W0877 TO MARGARETTE B. [LERNED] MCQUESTEN from her friend Sarah T. Smith
Mar 10 1837
To: Margarette B. Lerned McQuesten, Brockport, New York, [U.S.A.]
From: New York, New York, [U.S.A.]
My dear Mrs. McQuesten,
Your welcome letter has touched a cord to which every emotion of my soul readily vibrates, for it carries me back to the happy days of childhood, and brings before me scenes and persons dearer than any I can ever see or know again. I am sorry that you should deem an apology necessary for writing to me, because independently of our union as sisters in Christ, I feel that we have special claim on each other, in virtue of the intimate friendship which formerly existed between those beloved mothers who have long ere this, met on the plains of the heavenly Jerusalem. I intended to write you immediately after hearing from brother Sanford who you were, but we are now in the midst of a protracted meeting and this together with other pressing duties has completely occupied my time.
You enquire my dear friend concerning the best method of conducting the meeting of your Society. I would premise before answering the question that experience has been an only teacher, and that all our ideas on this subject have been gained by carefully watching the results of different meetings on the minds of the community. In this way, after prayerful deliberation we have been led to the conclusion that a meeting conducted solely by Ladies was not only more beneficial in its results, but far more interesting to those present than one in which the different sexes united, even if none but a lecturer were present.1 The grand object of these meetings is to secure an unrestrained interchange of thought and feeling, and this from the very nature of the case can only be expected where none but females are present. We are not to become public teachers, or to usurp authority, but both God and nature unite in pointing out the propriety of our exhorting each other to love and good works, and devoting to the service of our Redeemer those talents which have been hitherto buried in a napkin, or used only for the purposes of a vain and selfish display. There have been in all ages females of commanding intellect who have not hesitated to consecrate themselves publicly to the service of Satan, and shall we do less for our blessed master than they have done for theirs?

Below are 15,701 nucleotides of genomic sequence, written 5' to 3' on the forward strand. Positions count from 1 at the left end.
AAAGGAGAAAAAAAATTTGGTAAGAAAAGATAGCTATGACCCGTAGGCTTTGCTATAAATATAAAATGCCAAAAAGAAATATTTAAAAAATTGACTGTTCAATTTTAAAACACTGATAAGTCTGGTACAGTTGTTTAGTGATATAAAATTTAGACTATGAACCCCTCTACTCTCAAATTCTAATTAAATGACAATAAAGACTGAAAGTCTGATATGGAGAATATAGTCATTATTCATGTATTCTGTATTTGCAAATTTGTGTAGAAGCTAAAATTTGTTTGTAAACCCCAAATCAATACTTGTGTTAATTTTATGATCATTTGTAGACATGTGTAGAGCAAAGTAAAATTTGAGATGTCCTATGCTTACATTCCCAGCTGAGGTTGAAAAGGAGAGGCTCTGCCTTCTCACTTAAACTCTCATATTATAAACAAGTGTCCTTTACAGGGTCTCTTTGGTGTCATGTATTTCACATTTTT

I blush for the folly and degradation of my sex when I think of the capacities for extended usefulness which our God has given us, and how we have been cheated out of our allegiance to the Savior, by a false picture of modesty and humility while thousands of our sisters were falling around us and our lips closely locked in silence. And I can never sufficiently bless God for awakening us to a sense of our duties and responsibilities while yet the day lasted, that we might have the glorious privilege of being co-workers with him, in the nation of a guilty and ruined world. We possess as females an influence almost unbounded, it would be the madness of affectation to deny it, and when this truth falls on our ear in the language of adulation, it is never denied or doubted. But when duty is pressed upon us in view of this solemn fact, how many excuses are urged by those deceitful hearts for thinking poor its performance! We fear the imputation of forwardness or indelicacy or unfeminine boldness, and we cannot make so great a sacrifice for the uncertain prospect of doing good to others.
Beside, we trust there will be enough to bear this burden, who have not our peculiar feelings, for we do believe the cause to be of God, and wish it success, though we are not prepared to sacrifice our love of popularity on the altar of benevolence. Do you ask me my dear sister how I know all this? Because I have read it in my own heart, and I am told by God that "as in water face answereth face, so the heart of man to man."